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life skills

 

Life Skills Programme


Born in Africa’s life skills programme intends to expose Born in Africa children to the broader environment outside of their normal daily routine. The goal is to transfer basic or necessary skills to become well rounded, independent young adults.

 

Background & Challenges

Children in the Born in Africa program come from poor and disadvantaged communities, which leave them with little possibilities to broaden their view and experience their environment.

Because of the harsh living conditions, there is little room for children to be a child since they are asked to help out with household activities and to help taking care of their younger siblings. The limited after-school activities or sports clubs that exist in the area are not easily accessible for these children because of the distance and/or the money that is needed to participate.

It is of vital importance that children get to know the world in order to have a realistic image of what lies ahead in their future. Knowing what possibilities they might have and what they need to do to reach their potential is key. If children are excluded from developing their creative skills or discovering their hidden talents, they fall prey to apathy and become prone to abuse.

There is enough awareness as to the importance of developing “soft skills’ in schools, but unfortunately, the schools lack funding to take up this role and take the children on outings or educational trips.

What We Do


A specially assigned educational coordinator organizes camps, outings, swimming lessons together with volunteers. They act as role models and show the children how to be creative with little means.

Every year 9/10 camps are organised for a specific age group with an accompanying theme. For the younger children, the camps are less formal and filled with games and fun, playing freely within the bounds of teamwork and respect.

The older children are also provided with a fun camp but with more focus on team building, life skills, problem-solving and even health and safety. There is also room for career counselling with visits from professionals in specific fields.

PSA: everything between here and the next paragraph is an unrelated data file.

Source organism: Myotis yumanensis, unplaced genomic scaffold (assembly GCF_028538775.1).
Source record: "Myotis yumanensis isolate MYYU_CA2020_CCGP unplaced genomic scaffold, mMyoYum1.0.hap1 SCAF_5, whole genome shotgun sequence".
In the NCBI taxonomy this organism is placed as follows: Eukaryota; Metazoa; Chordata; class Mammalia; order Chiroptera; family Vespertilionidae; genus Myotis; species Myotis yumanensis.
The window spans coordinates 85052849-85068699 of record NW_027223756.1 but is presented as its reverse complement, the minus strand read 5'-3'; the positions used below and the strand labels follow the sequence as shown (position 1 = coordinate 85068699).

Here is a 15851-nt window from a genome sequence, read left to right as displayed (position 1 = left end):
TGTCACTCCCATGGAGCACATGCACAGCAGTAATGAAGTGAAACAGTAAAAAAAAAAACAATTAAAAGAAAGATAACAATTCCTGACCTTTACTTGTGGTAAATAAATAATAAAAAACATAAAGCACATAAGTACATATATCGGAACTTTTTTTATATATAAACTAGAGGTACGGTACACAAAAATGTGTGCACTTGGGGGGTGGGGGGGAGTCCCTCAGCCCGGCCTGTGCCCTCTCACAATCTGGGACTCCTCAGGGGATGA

The children are provided with meals and snacks as well as fun activities such as quizzes, movies and games

Every year 10 camps are organised, each for a specific age group and defined focus. For the youngest children, the camps are filled with fun and games to allow them to spend a couple of days playing freely within the boundaries of teamwork and respect.

The older children are also provided with a fun camp, but here there is more of a focus on team building, life skills, creative problem solving, and prevention.

The oldest group is also enjoying fun camps, but the focus lies heavily on learning to implement life skills in their daily lives. There is also room for career guidance, often combined with visits from professionals to give testimonies about their jobs.

Local organisations help out by lowering entrance costs to hiking trails, on boat trips, into wildlife centres and for activities. The kids get to see with wild animals in sanctuaries and even in their natural environment on nature hikes or boat during the holidays we organise outings to nature reserves, the beach, and game parks for the children who have participated in our homework classes and who have attended the individual and group sessions.

Every year we run a swimming programme with a different group of Born in Africa students in order to ensure all of our kids at each school and each grade get a turn to learn how to swim. We do a pre-test and post-test with the kids to assess their abilities and improvements.

These lessons are fun and educational but also vital as every year in South Africa children drown in the ocean, swimming pools, lakes or rivers. Teaching them basic skills and the ability to keep themselves above the water will help prevent these terrible occurrences from happening.

The children learn how to hold their breath underwater, swim underwater with their eyes open, hold themselves above the water, how to kick properly and how to use their arms properly. They also get free time in order to enjoy themselves in the water and for some this helps with a fear of the water too.

Not only for their own safety but also to widen possible job opportunities in this water-rich area, swimming lessons are organized. Pre- and post tests are performed to measure their progress.

We have also linked with another local project called Adopt a Swimmer, where they take training further with experienced instructors. See their website www.adoptaswimmer.co.za.

Children can participate in different after-school activities such as woodwork, painting, needlework, and other articles they can use at home.